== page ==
“This is called the theory of narrative causality and it means that a story, once started, takes a shape. It picks up all the vibrations of all the other workings of that story that have ever been. This is why history keeps on repeating all the time.” — Terry Pratchett
“People think that stories are shaped by people. In fact, it’s the other way around.” ― Terry Pratchett
When people ask me why I feel diversity is important in Science Fiction and Fantasy, I direct them to Terry Pratchett. He wrote a great deal about racism, sexism, and classism. He also knew a thing or two about people and story. Mainly, that story has a big effect on how people view the world and themselves. Continue reading
This is my third post on diversity in Science Fiction films. I started with Metropolis (1927), and then skipped two decades to The Day the Earth Stood Still (1951). Largely, my reason was that there weren’t any options for the 30s or 40s available on Netflix. Apparently, there aren’t very many SF films within that twenty year period. I’ve decided to skip Frankenstein — although the novel is one of the first, if not the first, SF novels — because the classic film has more in common with horror than SF. I feel much the same about King Kong. Therefore, I settled on Things to Come (1936), which is based upon the H.G. Wells’ novel published in 1933 entitled The Shape of Things to Come. I know I’m risking a bit of confusion by going backward here, but I felt it was too important to skip. Also: keep in mind that I don’t think I read the novel. At least, I don’t remember having read it. So… Things to Come. Continue reading
I thought I’d seen this film before, but apparently not. For a film made in the early ’50s — the era when post WW2 women were told to return to their “feminine roles” — it’s pretty inclusive. From the beginning, we see PoCs as part of the world’s population — even as part of the American population. They may not always have lines, and they may not be a big part of the action, but they exist in the background. Watch an American film today and you’ll see exactly what I mean. Not only do non-model-worthy people not exist, but neither do PoCs. Mind you, the British newscasters say things like “Throughout the Empire and the rest of the world,” and we see shots of these colonials in their colonial-ness — but hey, they EXIST. Wooo. Continue reading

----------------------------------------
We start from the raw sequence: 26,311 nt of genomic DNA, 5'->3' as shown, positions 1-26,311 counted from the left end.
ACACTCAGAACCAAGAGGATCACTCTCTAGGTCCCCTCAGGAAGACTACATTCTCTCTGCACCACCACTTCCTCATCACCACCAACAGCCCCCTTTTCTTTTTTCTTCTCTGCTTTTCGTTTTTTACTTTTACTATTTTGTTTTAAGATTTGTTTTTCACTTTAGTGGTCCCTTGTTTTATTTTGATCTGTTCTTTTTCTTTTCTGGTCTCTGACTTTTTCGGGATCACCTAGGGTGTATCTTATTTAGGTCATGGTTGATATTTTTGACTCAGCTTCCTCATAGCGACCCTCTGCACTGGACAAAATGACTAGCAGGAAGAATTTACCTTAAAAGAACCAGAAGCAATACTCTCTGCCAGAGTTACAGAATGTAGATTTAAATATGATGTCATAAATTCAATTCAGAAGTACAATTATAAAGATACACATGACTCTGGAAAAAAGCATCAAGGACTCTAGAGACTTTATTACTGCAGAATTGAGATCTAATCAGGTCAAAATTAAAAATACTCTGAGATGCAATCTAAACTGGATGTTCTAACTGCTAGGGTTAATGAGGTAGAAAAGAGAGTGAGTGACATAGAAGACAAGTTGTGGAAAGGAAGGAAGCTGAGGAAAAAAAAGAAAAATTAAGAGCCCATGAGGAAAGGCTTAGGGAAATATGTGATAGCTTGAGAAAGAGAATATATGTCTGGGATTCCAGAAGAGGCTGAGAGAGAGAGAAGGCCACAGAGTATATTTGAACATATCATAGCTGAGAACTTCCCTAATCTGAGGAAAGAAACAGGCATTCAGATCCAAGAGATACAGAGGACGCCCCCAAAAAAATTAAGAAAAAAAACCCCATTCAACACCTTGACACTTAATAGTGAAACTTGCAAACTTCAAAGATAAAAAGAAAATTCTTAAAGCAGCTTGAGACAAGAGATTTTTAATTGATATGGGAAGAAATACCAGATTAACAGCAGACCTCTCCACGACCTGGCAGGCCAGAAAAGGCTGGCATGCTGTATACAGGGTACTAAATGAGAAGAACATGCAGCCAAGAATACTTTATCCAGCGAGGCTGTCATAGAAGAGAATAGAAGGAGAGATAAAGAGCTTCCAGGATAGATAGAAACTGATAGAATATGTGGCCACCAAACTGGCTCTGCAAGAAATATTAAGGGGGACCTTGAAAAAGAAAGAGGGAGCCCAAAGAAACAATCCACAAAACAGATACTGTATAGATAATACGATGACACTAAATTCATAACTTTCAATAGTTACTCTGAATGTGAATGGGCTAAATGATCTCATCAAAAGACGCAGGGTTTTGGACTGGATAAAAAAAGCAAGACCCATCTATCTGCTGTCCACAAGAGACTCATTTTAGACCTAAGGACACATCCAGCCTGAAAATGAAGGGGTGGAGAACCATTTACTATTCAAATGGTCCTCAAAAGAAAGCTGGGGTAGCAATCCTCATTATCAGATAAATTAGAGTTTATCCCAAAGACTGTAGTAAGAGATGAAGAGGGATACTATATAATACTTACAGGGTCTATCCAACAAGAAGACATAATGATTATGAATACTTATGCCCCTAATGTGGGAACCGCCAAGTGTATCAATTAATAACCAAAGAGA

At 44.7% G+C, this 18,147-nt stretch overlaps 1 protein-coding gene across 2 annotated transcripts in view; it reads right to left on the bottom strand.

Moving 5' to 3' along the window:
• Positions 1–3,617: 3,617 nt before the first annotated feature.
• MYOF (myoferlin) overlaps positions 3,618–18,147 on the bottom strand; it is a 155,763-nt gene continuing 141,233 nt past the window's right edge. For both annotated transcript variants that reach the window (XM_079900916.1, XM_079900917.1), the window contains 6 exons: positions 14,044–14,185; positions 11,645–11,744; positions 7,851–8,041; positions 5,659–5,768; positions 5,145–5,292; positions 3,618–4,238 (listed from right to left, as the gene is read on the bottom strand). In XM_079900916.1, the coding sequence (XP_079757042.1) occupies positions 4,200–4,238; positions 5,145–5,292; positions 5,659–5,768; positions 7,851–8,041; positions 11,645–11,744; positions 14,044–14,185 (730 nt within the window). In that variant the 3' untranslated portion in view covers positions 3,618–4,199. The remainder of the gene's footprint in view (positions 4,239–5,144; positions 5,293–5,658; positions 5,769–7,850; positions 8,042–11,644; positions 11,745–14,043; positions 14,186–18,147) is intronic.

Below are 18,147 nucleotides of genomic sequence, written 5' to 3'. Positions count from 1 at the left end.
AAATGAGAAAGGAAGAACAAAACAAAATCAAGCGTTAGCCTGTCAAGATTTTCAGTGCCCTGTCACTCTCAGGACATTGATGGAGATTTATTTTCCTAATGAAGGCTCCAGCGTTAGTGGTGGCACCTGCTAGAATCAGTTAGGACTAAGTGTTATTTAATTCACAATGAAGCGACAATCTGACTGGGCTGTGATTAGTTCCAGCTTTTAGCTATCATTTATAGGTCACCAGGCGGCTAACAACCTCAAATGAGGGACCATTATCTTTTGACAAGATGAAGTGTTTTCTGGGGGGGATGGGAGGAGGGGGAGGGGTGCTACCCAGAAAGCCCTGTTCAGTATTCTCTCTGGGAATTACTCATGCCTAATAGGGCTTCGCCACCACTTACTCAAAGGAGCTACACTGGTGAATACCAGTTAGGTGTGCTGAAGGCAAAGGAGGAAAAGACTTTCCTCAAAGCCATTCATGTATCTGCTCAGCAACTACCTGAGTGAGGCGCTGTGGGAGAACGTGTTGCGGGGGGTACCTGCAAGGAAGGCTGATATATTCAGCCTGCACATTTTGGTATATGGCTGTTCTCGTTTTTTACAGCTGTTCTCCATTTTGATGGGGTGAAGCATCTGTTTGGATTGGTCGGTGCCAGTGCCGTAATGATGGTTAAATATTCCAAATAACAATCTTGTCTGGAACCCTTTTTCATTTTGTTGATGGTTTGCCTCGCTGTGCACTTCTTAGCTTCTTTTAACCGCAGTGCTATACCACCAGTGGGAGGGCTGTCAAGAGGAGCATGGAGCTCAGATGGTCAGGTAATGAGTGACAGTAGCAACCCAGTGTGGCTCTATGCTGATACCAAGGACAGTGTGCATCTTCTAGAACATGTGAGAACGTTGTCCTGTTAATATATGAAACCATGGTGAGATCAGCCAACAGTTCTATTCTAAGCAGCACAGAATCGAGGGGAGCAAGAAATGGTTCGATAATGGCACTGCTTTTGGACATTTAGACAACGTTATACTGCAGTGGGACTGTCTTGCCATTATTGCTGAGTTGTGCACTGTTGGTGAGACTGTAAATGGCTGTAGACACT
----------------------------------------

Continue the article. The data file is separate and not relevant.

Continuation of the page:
Since there seems to be so much noise these days about the Golden Age of SF, I decided to begin rewatching (or in some cases, watching) classic genre films in order to get a more sound foundation in my chosen genre. If I do this with novels, why not films? In this case, I’m glad that I did. One of my graphic design professors had us watch Metropolis in class. I’d vaguely remembered it as stylish — it’s a fine example of Art Deco design — and only a little coherent. At the time, I wondered why anyone would sit through the whole thing. It made no sense. The professor didn’t mention that the film had been censored. I’m not sure she was aware of how much it’d gotten cut as she didn’t mention it in the introduction. When I looked for it on Netflix, I found two versions. The first claimed to have restored footage and an 80s soundtrack. The second also had restored footage. What I failed to notice was that the first print was one hour and fifteen minutes long. The second? Two hours and fifteen minutes. I recall the version I saw in class was less than an hour. Wow.
So, I confess I tend to avoid films starring Keanu Reeves. He’s just not one of those actors I prefer (although, he doesn’t actively annoy me). Also, I studied Kendo, jujitsu, and enjoy things samurai-related. It appeals to my inner warrior, and hey, female samurai actually existed, as opposed to the European knights who were all male all the time (as far as we know). That said, the trailer for 47 Ronin instantly turned me off from the film. The reason why has everything to do with The Last Samurai, another movie I avoided in theaters but saw at home. The Last Samurai highlights the historically non-existent role of a white samurai from North America who through his super powers of whiteness, American-ness, and dudeness attempts to save a group of samurai from progress — or something. Ugh. Just… ugggh. Continue reading